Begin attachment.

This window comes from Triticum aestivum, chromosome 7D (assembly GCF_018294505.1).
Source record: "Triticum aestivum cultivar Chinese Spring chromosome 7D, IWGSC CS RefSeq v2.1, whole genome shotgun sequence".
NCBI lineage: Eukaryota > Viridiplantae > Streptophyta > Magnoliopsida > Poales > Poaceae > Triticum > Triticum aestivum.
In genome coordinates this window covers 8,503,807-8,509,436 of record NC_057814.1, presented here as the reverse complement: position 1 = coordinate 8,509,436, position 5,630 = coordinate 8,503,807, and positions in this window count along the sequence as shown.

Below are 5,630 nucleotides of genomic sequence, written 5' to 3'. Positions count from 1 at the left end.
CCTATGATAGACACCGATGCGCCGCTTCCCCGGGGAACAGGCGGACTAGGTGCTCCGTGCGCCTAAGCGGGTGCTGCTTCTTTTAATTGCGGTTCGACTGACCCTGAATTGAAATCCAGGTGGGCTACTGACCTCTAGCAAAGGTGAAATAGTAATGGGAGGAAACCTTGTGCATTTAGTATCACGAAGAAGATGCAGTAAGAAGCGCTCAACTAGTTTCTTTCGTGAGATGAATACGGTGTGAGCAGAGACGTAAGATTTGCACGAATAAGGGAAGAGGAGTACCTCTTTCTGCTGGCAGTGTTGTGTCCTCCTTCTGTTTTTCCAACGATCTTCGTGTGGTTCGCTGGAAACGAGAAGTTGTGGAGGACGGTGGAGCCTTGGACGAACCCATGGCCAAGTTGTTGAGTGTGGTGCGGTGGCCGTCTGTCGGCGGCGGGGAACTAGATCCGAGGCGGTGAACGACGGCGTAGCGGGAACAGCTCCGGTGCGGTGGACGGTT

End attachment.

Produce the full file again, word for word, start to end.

This window comes from Triticum aestivum, chromosome 7D (assembly GCF_018294505.1).
Source record: "Triticum aestivum cultivar Chinese Spring chromosome 7D, IWGSC CS RefSeq v2.1, whole genome shotgun sequence".
NCBI lineage: Eukaryota > Viridiplantae > Streptophyta > Magnoliopsida > Poales > Poaceae > Triticum > Triticum aestivum.
In genome coordinates this window covers 8,503,807-8,509,436 of record NC_057814.1, presented here as the reverse complement: position 1 = coordinate 8,509,436, position 5,630 = coordinate 8,503,807, and positions in this window count along the sequence as shown.

Below are 5,630 nucleotides of genomic sequence, written 5' to 3'. Positions count from 1 at the left end.
CCTATGATAGACACCGATGCGCCGCTTCCCCGGGGAACAGGCGGACTAGGTGCTCCGTGCGCCTAAGCGGGTGCTGCTTCTTTTAATTGCGGTTCGACTGACCCTGAATTGAAATCCAGGTGGGCTACTGACCTCTAGCAAAGGTGAAATAGTAATGGGAGGAAACCTTGTGCATTTAGTATCACGAAGAAGATGCAGTAAGAAGCGCTCAACTAGTTTCTTTCGTGAGATGAATACGGTGTGAGCAGAGACGTAAGATTTGCACGAATAAGGGAAGAGGAGTACCTCTTTCTGCTGGCAGTGTTGTGTCCTCCTTCTGTTTTTCCAACGATCTTCGTGTGGTTCGCTGGAAACGAGAAGTTGTGGAGGACGGTGGAGCCTTGGACGAACCCATGGCCAAGTTGTTGAGTGTGGTGCGGTGGCCGTCTGTCGGCGGCGGGGAACTAGATCCGAGGCGGTGAACGACGGCGTAGCGGGAACAGCTCCGGTGCGGTGGACGGTT